Bergdahl revisited: Deserter or POW? (VIDEO)

Sgt Bergdahl

Sgt. Bergdahl with one of his captors shortly before he was exchanged for five Taliban fighters. (Photo credit: Time)

The evidence that Army Sgt. Bowe Bergdahl deserted his brothers-in-arms while serving as part of the global War on Terror in Afghanistan is mounting.

In a Thursday interview with six of his comrades, Fox News personality Megyn Kelly asked the crew to raise their hands if they believed Bergdahl deserted his unit.

All six hands went up.

“We knew that he had deserted,” said Evan Buetow, the leader of Bergdahl’s platoon which was stationed at Camp Geronimo in the Paktika Province of Afghanistan. Buetow went on to explain the circumstances in which they found his belongings, including his weapon, in his tent the day that Burgdahl went allegedly AWOL in June of 2009.

Based on the evidence at hand and the information the unit received in trying to locate Bergdahl — two Afghani children said they saw an American, alone and unarmed, crawling away in some weeds — it become apparent that he had deserted, the former soldiers stated.

Bergdahl fell into the hands of the Taliban, where he was held captive for five years until the Obama administration made the controversial decision to exchange Bergdahl for five high-ranking Taliban militants from Guantanamo Bay.

Yet despite the criticism he’s received, President Obama stands by the decision to make the trade and bring Bergdahl home.

“We had a prisoner of war whose health had deteriorated and we were deeply concerned about and we saw an opportunity and we seized it and I make no apologies for that,” said the president at the G7 Summit in Brussels on Thursday.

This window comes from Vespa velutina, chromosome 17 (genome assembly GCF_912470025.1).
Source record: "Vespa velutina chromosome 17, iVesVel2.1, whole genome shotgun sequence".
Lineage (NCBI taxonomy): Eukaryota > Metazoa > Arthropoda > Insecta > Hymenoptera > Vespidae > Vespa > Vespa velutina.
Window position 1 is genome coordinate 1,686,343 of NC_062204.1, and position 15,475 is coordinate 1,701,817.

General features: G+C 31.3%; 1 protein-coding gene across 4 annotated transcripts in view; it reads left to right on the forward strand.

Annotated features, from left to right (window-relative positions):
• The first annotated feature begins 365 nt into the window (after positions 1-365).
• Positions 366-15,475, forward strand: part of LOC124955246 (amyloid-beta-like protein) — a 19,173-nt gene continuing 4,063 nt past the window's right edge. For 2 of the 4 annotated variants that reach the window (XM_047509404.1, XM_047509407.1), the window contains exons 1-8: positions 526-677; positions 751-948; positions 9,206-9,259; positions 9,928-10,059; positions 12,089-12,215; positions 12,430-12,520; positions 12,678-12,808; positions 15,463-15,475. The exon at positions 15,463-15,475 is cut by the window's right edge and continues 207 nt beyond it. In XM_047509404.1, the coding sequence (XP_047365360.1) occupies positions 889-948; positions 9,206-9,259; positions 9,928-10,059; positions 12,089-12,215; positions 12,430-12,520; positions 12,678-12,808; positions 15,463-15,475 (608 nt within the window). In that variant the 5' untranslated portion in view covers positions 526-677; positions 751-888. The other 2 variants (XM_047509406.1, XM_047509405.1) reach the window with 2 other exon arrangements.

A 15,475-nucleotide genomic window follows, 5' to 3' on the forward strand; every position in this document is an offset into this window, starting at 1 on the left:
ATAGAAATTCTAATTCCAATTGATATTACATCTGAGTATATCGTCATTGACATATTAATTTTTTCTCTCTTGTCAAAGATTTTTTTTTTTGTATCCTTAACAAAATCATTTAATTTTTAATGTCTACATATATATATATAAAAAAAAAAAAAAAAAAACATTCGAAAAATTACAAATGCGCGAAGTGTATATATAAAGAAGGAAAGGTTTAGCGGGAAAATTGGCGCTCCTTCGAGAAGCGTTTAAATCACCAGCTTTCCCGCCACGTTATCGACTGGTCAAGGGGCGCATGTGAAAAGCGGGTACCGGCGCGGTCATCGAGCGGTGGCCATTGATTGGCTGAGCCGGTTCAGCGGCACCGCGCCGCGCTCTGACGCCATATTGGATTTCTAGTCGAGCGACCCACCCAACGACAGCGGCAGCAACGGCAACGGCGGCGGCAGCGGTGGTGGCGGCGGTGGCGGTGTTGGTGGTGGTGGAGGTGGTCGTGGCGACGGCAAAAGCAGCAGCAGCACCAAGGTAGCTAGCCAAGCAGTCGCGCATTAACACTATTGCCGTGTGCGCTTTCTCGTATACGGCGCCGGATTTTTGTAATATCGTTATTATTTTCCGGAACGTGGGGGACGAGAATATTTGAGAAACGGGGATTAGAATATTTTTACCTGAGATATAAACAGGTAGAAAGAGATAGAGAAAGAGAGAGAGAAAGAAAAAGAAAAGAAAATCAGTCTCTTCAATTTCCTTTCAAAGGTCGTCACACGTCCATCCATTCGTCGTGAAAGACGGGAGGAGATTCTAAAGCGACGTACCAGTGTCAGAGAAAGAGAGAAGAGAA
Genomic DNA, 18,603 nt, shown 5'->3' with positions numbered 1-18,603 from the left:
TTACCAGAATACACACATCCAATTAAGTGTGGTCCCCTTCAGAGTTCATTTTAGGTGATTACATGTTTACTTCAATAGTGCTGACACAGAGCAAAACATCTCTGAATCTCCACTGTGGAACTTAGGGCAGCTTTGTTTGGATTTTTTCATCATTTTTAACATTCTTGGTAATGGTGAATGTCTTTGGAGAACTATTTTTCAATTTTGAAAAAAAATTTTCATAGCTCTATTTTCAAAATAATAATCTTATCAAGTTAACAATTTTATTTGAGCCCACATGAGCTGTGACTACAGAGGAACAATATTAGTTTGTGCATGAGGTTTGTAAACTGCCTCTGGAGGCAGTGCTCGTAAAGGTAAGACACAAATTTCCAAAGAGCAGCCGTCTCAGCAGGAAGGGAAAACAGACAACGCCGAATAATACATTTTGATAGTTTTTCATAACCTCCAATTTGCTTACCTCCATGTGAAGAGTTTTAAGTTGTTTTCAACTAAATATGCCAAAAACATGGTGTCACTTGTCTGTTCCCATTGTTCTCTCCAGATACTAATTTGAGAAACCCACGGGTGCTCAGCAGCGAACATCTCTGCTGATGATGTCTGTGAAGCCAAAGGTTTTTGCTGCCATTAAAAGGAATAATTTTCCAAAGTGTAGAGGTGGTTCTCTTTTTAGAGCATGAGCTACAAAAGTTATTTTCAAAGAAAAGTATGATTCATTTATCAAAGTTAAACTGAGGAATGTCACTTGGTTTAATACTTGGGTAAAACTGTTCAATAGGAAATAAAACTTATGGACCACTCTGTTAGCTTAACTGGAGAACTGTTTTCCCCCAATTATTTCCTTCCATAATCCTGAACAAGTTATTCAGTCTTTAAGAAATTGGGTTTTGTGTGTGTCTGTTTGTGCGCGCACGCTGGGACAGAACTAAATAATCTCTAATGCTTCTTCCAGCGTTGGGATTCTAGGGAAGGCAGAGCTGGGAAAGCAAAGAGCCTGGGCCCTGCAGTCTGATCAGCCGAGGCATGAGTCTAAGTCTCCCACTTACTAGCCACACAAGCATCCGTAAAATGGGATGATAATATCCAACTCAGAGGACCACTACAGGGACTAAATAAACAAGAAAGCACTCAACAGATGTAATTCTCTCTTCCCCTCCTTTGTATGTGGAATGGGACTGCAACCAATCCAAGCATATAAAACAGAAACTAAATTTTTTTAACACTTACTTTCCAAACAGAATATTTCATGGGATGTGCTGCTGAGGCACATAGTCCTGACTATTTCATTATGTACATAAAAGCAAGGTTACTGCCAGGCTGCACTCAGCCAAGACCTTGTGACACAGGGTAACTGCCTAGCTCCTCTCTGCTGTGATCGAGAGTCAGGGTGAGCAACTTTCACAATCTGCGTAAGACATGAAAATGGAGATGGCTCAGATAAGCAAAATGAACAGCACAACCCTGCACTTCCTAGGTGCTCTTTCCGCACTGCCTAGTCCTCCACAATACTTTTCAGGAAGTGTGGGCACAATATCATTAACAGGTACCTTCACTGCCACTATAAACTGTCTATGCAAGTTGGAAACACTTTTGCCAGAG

“We had discussed with Congress the possibility that something like this might occur, but because of the nature of the folks that we were dealing with and the fragile nature of these negotiations, we felt it was important to go ahead and do what we did. And we’re now explaining to Congress the details of how we moved forward,” Obama continued.

Meanwhile, Bergdahl’s teammates are receiving flak for telling their side of the story, including accusations that their labeling of Bergdahl as a deserter is politically motivated.

“This is not about politics,” said Buetow, in response to those claims. “This is about the fact that Bergdahl walked away from us, went to try to find the Taliban, and we know that for a fact. We were all there, and there is not one person you could find who would say that they don’t believe that — at least who was there.”

Buetow also addressed the idea that Bergdahl should be viewed as a hero, firing back at National Security Advisor Susan Rice who stated that the sergeant “served the United States with honor and distinction.”

“He’s not a hero, and he did not serve with distinction, and that’s a spit in the face to everyone who joined the Army and anyone who died looking for him,” exclaimed Buetow. What do you think their families think? They don’t get their loved one back like Bergdahl’s family.”

While the debate will continue on whether Bergdahl is a deserter, one thing that almost everyone agrees on is that we need to hear his side of the story. Currently, Bergdahl is convalescing at a U.S. military hospital in Germany.

“His health continues to improve daily,” Pentagon spokesman Army Col. Steve Warren said Thursday, according to The Associated Press. “He is conversing with medical staff and becoming more engaged in his treatment plan. He is resting better and showing signs of improvement.”

There is no timetable set for his return to American soil.

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